This is about a question that I often get, which is what what to take/drink/eat before and after working out. My mindset about this has changed a lot over the past few years, so I wanted to share my own experience. Who knows, maybe you can relate to this. Before starting Keto 1,5 years ago, I used to be obsessed with timing my carbs and protein perfectly pre- and post workout. If I didn’t have a big portion of rice or pasta approximately 2 hours before working out, I felt less energy and my performance would suffer as a result. Then, after working out I had to have my double Protein shake mixed with cheap carbohydrates in the form of maltodextrin. As soon as I got home, I would force myself to eat as big of a meal as possible, consisting of carbohydrates and protein, as I thought all of this was essential to build muscle and to maximize protein synthesis. I was always really tired and crashing after working out, so my day was pretty much done after that. Doesn’t sound like too much fun, right? Now, lets fast forward one and a half years later. Thanks to the Ketogenic Diet, I’m able to only work out once/week in the gym since August 2015 while maintaining the physique I want. As an example, here is what my weekly workout day looked like last saturday: – 7 AM: Cup of coffee with coconut oil after getting up – 12 PM: Lunch: Cabbage with butter and some Mackerel – 6 PM: Full body gym workout with my girlfriend Zsofi. We both felt tons of energy, she managed to beat her own bench press record. We finished after 45 minutes, without the slightest energy crash and still being able to make the best out of the rest of our evening. – 8 PM: Dinner: Buttered Cauliflower-mash with ground beef That’s it. No supplements/boosters/aminoacids/carbs or other powders before, Continue reading >>

How To Exercise When You’re In Ketosis

How To Exercise When You’re In Ketosis

Since going keto means greatly reducing carbs, and since carbs are the body’s primary source of fuel, you might be wondering what your options are when it comes to how to exercise while in ketosis. The good news is that while there are some things to keep in mind, exercise is totally possible on the ketogenic diet and even has some big benefits health- and energy-wise. These are important to know when wading through any misconceptions around low-carb eating and working out. Exercising in Ketosis First, let’s note that the traditional view of weight loss—simply eating less and exercising longer, often with long bouts of cardio—is outdated and unsustainable. In order to see real results when it comes to losing weight and getting leaner, what you eat really matters. A great place to start is checking out a guide on sourcing meat, dairy, and seafood. Therefore, paying attention to the quality of your ketogenic diet itself, and maintaining a steady state of ketosis, is the most important first step you can take. To see if you are actually in a metabolic state of ketosis, testing your ketone levels is vitally important. However, exercise also has many benefits for your health. It’s good for the heart, builds muscle to keep you lean and toned, and strengths the bones. Thankfully, exercise can completely fit into your routine while eating for ketosis. You just need to keep in mind a few simple considerations: Type of Exercise Nutritional needs vary depending on the type of exercise performed. Workouts styles are typically divided into four types: aerobic, anaerobic, flexibility, and stability. Aerobic exercise, also known as cardio exercise, is anything that lasts over three minutes. Lower intensity, steady-state cardio is fat burning, making it very friendly for the Continue reading >>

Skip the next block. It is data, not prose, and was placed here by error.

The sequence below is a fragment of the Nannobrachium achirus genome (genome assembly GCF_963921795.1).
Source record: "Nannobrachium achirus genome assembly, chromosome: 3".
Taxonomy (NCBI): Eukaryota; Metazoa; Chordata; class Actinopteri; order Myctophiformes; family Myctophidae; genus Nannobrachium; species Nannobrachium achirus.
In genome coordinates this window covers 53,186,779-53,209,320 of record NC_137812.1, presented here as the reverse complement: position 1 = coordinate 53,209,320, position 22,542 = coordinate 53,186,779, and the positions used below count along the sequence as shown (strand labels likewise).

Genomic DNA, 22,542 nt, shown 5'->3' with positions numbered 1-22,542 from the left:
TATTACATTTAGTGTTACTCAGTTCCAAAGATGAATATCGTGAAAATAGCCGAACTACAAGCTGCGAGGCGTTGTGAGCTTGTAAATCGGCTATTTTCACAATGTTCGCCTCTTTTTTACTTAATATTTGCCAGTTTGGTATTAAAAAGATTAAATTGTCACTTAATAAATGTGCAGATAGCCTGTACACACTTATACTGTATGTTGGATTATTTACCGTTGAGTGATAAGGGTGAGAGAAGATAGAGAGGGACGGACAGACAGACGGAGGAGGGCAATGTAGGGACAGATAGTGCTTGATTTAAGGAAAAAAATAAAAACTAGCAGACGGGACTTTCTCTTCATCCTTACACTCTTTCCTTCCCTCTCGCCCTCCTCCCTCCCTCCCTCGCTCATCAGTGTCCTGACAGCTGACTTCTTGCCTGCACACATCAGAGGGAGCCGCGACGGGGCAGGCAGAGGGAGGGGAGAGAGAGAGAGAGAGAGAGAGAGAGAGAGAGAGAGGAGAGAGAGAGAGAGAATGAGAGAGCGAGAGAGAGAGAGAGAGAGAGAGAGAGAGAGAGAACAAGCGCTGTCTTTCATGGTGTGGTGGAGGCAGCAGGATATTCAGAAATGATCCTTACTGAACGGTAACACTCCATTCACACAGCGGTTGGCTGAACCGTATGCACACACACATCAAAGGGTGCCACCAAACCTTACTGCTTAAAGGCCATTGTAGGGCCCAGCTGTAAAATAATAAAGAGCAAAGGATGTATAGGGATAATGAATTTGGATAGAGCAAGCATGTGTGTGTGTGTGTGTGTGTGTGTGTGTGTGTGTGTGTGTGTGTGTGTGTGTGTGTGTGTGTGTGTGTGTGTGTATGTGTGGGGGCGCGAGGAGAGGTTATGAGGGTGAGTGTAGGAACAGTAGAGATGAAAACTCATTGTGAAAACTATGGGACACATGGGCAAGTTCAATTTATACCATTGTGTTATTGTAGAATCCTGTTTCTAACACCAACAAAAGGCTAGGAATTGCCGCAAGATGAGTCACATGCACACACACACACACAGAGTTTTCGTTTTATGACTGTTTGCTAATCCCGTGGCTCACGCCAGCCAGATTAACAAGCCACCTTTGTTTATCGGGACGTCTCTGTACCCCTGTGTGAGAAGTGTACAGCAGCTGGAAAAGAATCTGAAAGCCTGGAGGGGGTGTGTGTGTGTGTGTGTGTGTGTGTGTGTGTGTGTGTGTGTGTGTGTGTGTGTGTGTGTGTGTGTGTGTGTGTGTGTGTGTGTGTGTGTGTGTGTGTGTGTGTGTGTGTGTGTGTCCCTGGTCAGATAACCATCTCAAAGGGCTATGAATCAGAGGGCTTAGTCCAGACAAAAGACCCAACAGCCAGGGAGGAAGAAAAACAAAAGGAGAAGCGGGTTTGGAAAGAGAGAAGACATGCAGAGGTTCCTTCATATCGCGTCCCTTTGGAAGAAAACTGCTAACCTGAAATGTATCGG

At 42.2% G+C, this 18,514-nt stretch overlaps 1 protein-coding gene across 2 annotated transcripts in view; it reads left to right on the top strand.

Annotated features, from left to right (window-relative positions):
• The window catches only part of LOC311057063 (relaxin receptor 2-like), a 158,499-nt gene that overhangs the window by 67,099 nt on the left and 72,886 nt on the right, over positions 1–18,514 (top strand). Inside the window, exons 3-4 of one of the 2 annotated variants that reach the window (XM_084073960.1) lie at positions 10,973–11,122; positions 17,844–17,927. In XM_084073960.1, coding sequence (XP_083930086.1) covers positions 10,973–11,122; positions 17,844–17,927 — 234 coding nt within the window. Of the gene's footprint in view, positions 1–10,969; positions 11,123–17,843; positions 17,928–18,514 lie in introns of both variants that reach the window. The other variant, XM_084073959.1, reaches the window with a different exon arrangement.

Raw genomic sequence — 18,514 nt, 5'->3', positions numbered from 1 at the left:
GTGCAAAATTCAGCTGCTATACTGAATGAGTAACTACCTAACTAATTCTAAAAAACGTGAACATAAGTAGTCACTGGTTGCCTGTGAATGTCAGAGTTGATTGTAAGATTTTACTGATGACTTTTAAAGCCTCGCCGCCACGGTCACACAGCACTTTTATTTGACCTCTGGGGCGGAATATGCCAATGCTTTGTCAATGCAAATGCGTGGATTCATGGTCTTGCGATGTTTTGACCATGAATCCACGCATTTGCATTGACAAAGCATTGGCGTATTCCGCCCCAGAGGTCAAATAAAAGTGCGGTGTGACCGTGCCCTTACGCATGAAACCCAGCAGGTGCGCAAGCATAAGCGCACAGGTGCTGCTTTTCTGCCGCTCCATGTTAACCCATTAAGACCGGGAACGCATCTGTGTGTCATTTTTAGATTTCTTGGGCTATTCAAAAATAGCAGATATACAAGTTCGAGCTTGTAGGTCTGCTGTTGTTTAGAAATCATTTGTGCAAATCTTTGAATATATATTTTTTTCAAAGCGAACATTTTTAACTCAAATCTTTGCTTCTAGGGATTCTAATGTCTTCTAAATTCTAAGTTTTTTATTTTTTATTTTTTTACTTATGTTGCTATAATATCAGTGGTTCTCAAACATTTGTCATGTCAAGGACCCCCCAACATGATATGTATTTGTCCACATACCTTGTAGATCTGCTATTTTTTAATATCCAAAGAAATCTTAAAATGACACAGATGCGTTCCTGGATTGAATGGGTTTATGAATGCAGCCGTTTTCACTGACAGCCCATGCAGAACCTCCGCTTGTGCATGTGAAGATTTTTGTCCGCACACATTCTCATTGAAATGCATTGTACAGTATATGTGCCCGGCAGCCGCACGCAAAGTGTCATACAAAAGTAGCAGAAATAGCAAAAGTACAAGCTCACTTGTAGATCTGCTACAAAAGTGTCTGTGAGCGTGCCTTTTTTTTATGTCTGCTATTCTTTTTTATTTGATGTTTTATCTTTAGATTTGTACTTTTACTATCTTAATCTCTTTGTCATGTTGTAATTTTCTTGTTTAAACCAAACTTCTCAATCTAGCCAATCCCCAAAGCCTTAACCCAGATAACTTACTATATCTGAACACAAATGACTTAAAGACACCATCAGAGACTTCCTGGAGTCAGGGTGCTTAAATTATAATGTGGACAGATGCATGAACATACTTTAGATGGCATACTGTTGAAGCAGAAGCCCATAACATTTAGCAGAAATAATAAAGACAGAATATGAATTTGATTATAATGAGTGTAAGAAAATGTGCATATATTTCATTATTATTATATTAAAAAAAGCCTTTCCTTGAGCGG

Low-carb And Exercise In The Real World

Low-carb And Exercise In The Real World

The general consensus around the Paleo world is that the more active you are, the more carbs you need. That’s especially true if the exercise is intense: walking is one thing, but if you’re getting up into the high-intensity sprinting or ten-mile runs, your body will be hurting for some carbs. This is all based on science, but the vast majority of the science is from a very limited population: trained elite athletes, and/or college-age men doing intense exercise and not looking to lose weight. What about the people who aren’t doing sprinting or 10-mile runs, but might be doing occasional squatting or 3-mile runs? What about middle-aged men? What about women? What about people who went low-carb to lose weight? There’s plenty of anecdotal evidence about exercise on a low-carb diet, but it’s all conflicting. On the one hand, beginners often start trying to do a hard workout every day on a low-carb version of Paleo where they’re also trying to restrict calories for weight loss. Then they get exhausted and their performance completely tanks, but if they add in a potato or two every day, they perk right back up again and feel fine. But on the other hand, there are also plenty of anecdotes about people who eat low-carb and feel just fine in the gym. So here’s a look at some studies on low-carb diets for ordinary non-athletes, how they affect exercise, and the role of different individual factors (for example, everything can change depending on whether or not weight loss is involved, which is not something you’ll find in the elite athlete studies). Performance on a Low-Carb or Ketogenic Diet When it comes to diets and athletic performance, it’s important to distinguish between a true ketogenic diet and a low-carb diet that isn’t ketogenic. If you don’t kno Continue reading >>